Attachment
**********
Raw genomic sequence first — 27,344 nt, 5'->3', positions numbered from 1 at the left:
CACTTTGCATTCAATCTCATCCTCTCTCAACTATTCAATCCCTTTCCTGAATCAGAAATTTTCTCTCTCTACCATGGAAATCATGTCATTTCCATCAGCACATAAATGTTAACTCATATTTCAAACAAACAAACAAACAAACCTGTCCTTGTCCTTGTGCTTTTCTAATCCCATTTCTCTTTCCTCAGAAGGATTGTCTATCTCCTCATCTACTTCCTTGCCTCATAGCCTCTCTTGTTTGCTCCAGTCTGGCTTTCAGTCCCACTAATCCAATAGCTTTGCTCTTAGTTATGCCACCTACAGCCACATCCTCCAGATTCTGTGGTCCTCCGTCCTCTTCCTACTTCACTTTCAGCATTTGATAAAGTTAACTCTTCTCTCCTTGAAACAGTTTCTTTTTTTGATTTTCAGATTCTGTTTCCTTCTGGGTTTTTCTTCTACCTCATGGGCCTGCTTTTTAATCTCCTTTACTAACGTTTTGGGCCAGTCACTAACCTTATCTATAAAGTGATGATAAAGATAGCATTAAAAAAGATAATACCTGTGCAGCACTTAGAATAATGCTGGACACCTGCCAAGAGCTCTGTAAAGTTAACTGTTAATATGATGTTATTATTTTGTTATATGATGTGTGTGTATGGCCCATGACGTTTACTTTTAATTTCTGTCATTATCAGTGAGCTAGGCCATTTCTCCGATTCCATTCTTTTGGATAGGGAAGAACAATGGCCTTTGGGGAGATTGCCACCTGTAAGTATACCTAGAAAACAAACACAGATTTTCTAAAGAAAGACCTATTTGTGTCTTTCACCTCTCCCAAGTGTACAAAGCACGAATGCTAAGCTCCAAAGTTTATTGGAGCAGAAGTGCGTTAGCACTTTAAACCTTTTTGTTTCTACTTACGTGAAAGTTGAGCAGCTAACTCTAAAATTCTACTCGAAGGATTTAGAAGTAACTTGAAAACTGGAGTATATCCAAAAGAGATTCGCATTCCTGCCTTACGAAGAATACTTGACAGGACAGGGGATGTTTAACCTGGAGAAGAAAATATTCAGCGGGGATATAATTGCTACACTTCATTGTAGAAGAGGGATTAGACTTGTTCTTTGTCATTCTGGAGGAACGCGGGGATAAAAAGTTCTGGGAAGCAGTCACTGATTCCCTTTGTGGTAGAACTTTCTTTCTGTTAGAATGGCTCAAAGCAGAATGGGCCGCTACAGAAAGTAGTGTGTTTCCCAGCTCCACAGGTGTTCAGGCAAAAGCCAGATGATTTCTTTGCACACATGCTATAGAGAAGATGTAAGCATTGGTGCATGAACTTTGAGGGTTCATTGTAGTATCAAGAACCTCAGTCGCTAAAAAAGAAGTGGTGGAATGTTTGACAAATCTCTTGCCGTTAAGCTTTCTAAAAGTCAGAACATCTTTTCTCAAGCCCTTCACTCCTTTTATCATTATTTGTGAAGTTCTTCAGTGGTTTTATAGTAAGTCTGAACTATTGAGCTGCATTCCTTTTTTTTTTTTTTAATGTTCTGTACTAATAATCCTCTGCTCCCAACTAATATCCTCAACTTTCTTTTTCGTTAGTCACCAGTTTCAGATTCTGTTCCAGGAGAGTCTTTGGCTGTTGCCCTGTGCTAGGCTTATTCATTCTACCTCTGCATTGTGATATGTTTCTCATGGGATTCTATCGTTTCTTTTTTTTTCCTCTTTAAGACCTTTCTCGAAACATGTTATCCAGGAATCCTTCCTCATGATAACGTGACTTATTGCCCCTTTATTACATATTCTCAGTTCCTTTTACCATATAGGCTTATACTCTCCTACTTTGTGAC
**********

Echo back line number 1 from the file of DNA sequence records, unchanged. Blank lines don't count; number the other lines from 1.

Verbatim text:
Raw genomic sequence first — 27,344 nt, 5'->3', positions numbered from 1 at the left: